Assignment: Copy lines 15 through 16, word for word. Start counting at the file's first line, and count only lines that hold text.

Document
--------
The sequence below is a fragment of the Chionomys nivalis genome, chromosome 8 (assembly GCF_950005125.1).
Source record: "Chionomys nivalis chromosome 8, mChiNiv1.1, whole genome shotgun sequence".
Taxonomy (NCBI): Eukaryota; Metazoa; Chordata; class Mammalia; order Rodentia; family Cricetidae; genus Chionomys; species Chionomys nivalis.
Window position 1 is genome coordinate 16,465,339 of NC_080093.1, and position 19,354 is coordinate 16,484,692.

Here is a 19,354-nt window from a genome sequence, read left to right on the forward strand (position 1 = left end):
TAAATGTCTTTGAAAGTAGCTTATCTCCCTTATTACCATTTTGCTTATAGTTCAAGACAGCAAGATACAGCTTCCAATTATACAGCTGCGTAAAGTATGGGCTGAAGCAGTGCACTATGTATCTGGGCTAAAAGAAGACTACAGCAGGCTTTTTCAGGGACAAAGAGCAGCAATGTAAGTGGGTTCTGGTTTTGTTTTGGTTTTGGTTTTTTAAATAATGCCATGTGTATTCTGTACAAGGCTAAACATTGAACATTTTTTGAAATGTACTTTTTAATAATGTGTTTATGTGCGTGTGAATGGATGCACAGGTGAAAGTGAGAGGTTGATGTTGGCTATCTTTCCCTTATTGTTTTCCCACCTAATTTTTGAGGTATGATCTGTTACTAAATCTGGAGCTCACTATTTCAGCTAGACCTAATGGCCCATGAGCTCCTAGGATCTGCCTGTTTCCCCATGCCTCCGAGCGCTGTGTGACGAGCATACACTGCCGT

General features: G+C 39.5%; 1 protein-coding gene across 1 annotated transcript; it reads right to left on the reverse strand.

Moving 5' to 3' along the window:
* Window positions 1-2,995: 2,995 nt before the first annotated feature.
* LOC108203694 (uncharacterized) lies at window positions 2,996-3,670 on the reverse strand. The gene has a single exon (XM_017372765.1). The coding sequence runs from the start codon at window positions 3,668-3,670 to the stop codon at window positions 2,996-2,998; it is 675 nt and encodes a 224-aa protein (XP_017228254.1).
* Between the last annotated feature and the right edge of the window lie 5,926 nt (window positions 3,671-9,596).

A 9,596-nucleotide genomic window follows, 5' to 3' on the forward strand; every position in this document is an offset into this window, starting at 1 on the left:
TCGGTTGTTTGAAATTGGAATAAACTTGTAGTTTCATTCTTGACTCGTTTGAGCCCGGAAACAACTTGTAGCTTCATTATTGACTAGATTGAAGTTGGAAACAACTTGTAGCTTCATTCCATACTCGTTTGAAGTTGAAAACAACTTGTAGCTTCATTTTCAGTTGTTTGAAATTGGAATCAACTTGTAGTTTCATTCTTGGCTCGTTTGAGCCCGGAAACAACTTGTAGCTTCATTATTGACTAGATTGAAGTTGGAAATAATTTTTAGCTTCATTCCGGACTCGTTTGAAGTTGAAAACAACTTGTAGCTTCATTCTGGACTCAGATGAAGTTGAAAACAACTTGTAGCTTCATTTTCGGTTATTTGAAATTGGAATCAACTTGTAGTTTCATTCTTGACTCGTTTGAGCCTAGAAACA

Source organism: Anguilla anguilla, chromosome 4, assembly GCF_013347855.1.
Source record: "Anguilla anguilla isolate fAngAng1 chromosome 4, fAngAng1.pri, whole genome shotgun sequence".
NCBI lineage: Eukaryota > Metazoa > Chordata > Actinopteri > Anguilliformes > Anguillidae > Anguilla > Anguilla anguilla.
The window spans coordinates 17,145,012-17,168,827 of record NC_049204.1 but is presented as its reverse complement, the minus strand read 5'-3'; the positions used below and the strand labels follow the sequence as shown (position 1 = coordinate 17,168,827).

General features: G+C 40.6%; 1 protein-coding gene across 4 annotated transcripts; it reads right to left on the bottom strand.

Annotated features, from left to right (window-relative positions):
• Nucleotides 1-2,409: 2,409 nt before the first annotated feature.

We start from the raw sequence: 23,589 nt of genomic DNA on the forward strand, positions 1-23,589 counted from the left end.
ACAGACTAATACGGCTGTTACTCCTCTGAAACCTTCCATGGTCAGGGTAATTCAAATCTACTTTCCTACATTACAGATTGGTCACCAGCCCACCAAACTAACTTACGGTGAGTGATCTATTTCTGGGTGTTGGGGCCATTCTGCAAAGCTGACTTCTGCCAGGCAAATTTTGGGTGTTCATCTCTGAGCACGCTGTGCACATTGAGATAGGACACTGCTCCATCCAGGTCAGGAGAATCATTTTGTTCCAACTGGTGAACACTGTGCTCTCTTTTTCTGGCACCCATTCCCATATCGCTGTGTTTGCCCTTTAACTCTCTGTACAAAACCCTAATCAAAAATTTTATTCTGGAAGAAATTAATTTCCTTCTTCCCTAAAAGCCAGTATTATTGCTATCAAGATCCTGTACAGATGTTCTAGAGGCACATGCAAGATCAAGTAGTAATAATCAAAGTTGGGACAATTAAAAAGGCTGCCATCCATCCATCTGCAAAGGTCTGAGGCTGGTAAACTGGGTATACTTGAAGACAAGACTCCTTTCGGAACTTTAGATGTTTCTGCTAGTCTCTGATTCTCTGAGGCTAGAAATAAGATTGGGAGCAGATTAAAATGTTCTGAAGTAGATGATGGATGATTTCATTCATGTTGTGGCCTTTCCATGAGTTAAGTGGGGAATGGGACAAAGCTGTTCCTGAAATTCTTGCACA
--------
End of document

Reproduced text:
Source record: "Anguilla anguilla isolate fAngAng1 chromosome 4, fAngAng1.pri, whole genome shotgun sequence".
NCBI lineage: Eukaryota > Metazoa > Chordata > Actinopteri > Anguilliformes > Anguillidae > Anguilla > Anguilla anguilla.